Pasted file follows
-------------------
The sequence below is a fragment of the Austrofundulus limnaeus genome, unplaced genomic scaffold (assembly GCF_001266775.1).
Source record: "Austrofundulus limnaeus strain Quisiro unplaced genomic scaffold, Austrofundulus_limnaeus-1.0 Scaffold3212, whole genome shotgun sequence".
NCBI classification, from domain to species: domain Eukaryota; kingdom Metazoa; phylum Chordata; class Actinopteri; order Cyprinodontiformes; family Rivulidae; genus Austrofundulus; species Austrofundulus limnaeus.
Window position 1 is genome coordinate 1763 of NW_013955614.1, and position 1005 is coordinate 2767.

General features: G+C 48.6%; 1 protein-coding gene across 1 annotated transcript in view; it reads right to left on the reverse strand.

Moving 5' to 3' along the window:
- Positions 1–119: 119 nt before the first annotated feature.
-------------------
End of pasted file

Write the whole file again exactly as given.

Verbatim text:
The sequence below is a fragment of the Austrofundulus limnaeus genome, unplaced genomic scaffold (assembly GCF_001266775.1).
Source record: "Austrofundulus limnaeus strain Quisiro unplaced genomic scaffold, Austrofundulus_limnaeus-1.0 Scaffold3212, whole genome shotgun sequence".
NCBI classification, from domain to species: domain Eukaryota; kingdom Metazoa; phylum Chordata; class Actinopteri; order Cyprinodontiformes; family Rivulidae; genus Austrofundulus; species Austrofundulus limnaeus.
Window position 1 is genome coordinate 1763 of NW_013955614.1, and position 1005 is coordinate 2767.

General features: G+C 48.6%; 1 protein-coding gene across 1 annotated transcript in view; it reads right to left on the reverse strand.

Moving 5' to 3' along the window:
- Positions 1–119: 119 nt before the first annotated feature.